Loretta Lynch visits Baltimore, meets Freddie Gray’s family, mayor, police

Atty. Gen. Loretta Lynch shakes hands with students before meeting with members of Congress and faith leaders at the University of Baltimore on Tuesday, May 5, 2015, in Baltimore.
Atty. Gen. Loretta Lynch shakes hands with students before meeting with members of Congress and faith leaders at the University of Baltimore on Tuesday, May 5, 2015, in Baltimore.
(Jose Luis Magana / Associated Press)

With the curfew canceled and National Guard troops withdrawing from the city, Baltimore faced the physical task of rebuilding after last week’s rioting and looting, while political leaders were looking at the even more difficult job of rebuilding trust in the emotionally charged city.

Freddie Gray last month was fatally injured after his arrest, setting off protests, riots and looting, and later the arrest of the six officers involved in the case.

Though the situation has improved, just how tense the city remained was clear on Monday when the media falsely reported that another black man had been shot by cops. Police quickly quelled the rising temperature on the street by announcing that they had not fired any shots.


Amid those concerns, Loretta Lynch paid her first visit to Baltimore since she was sworn in as the nation’s 83rd attorney general on April 27. She met with members of Gray’s family, community and civic leaders and later with police.

Her predecessor, Eric H. Holder Jr., visited Ferguson, Mo. when riots scarred that city after a confrontation between an unarmed African American man, 18-year-old Michael Brown, and a white police officer ended with Brown dead in the street.

No details were released about Lynch’s comments to Gray’s relatives, who refused to answer questions about the session. The s Justice Department has already announced that it is investigating the possibility that Gray’s civil rights were violated.

At her first stop, in the student center of the University of Baltimore, Lynch thanked political and community leaders and said it was inspiring to see people come together to reclaim the city.

“This is a flashpoint situation,” Lynch told the first group, which included political figures. “We lost a young man’s life and it begins to represent so many things.”

Later, Lynch met and praised police officers who were on duty during last week’s demonstrations, when more than 100 officers were injured and nearly 500 people were arrested.

“Thanks to all of you. I’m looking at the hardest-working police officers in America,” said Lynch, according to media pool reports from the scene. “To all of you on the front lines, I want to thank you. You really have become the face of law enforcement.”

Gray died April 19, a week after he was arrested by Baltimore officers, who had placed him in a police van that would deliver him to the precinct headquarters. But Gray, handcuffed with feet shackled, arrived unconscious and with a severed spine.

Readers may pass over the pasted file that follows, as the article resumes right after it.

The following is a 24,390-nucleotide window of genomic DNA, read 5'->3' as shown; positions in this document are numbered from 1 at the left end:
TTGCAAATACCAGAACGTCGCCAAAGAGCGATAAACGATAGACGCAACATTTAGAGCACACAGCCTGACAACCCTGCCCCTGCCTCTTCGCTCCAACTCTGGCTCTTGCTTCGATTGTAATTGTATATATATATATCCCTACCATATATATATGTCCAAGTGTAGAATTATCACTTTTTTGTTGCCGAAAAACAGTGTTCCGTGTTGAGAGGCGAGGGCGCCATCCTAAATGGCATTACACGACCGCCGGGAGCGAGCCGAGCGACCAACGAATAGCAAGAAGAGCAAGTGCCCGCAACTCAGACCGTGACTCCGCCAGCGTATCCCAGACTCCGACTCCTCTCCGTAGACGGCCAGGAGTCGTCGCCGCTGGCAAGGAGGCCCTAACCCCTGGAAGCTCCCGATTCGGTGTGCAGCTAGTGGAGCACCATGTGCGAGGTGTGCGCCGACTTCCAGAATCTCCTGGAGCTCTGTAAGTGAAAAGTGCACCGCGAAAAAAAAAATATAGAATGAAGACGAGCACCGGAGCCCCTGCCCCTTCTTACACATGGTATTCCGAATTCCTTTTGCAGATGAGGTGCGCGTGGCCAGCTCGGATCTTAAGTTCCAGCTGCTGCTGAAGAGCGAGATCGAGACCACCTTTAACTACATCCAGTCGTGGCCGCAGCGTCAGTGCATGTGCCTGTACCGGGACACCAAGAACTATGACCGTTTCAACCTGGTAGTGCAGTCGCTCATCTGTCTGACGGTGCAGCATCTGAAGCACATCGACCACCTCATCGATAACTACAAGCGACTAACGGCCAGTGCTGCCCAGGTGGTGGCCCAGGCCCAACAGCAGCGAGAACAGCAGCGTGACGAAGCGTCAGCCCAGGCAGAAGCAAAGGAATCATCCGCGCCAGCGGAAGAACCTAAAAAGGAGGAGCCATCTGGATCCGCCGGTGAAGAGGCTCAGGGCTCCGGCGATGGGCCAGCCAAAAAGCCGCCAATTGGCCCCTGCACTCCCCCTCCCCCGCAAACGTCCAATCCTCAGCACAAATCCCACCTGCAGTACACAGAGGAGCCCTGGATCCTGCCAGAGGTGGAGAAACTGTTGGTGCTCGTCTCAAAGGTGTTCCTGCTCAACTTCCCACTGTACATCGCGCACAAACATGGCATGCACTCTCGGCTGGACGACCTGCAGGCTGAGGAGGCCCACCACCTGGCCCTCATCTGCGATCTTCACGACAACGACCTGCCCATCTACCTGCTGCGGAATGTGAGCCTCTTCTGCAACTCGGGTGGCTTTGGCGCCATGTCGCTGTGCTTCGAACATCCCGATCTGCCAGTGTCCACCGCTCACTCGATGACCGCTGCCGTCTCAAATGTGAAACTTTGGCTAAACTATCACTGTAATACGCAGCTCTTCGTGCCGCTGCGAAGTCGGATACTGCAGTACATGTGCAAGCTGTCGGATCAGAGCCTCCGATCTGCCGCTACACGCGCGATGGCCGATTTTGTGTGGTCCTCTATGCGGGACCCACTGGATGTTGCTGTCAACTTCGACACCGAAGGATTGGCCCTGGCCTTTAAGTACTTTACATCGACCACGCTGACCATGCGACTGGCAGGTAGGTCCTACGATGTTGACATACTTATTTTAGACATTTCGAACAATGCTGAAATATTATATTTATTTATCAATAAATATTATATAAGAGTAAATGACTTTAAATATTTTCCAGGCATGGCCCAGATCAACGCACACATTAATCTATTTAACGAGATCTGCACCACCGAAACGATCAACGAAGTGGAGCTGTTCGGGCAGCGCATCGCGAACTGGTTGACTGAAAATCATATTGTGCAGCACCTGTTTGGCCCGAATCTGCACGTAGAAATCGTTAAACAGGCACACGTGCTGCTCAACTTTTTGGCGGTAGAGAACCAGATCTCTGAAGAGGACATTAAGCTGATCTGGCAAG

Lynch’s visit comes days after Baltimore State’s Attorney Marilyn J. Mosby announced criminal charges against the six officers involved in Gray’s arrest and transport. The six, who face charges ranging from assault to second-degree murder, are free on bail.

City officials last year requested Justice Department help in examining police practices and procedures, a long-simmering issue in Baltimore that became more urgent after a Baltimore Sun series found the city had paid nearly $6 million since 2011 in court judgments and settlements for lawsuits alleging brutality and other misconduct.

“I have worked on this issue for years,” Mayor Stephanie Rawlings-Blake said at her meeting with Lynch. “We can’t afford to fail. The relationship between police and the community is like a marriage.”

The death of Gray came in a year when the stressful relations between the African American community and police has become a national issue. In addition to the Ferguson case, there have been racially charged cases in North Charleston, S.C.; Staten Island; Tulsa, Okla.; and Cleveland.

The peak of the Baltimore rioting and looting was April 27 in the area around Penn North. More than 235 businesses were damaged, according to the Baltimore Development Corp., which is affiliated with the city and is charged with helping economic development.

But it was the looting and burning of the CVS store, at Pennsylvania and North avenues that became the symbol of the rioting, just hours after Gray’s funeral. The store remains closed along with a CVS store on West Franklin Street. Three other damaged stores have reopened.

CVS is expected to reopen the store at Penn and North, though the timetable is unclear, company officials said.

“We have a long history of serving inner-city communities and are 100% committed to serving our patients and customers in Baltimore. We are working diligently to formulate our rebuilding plans and hope to make an announcement in the near future,” Mike DeAngelis, a company spokesman, said in an email to the Los Angeles Times.

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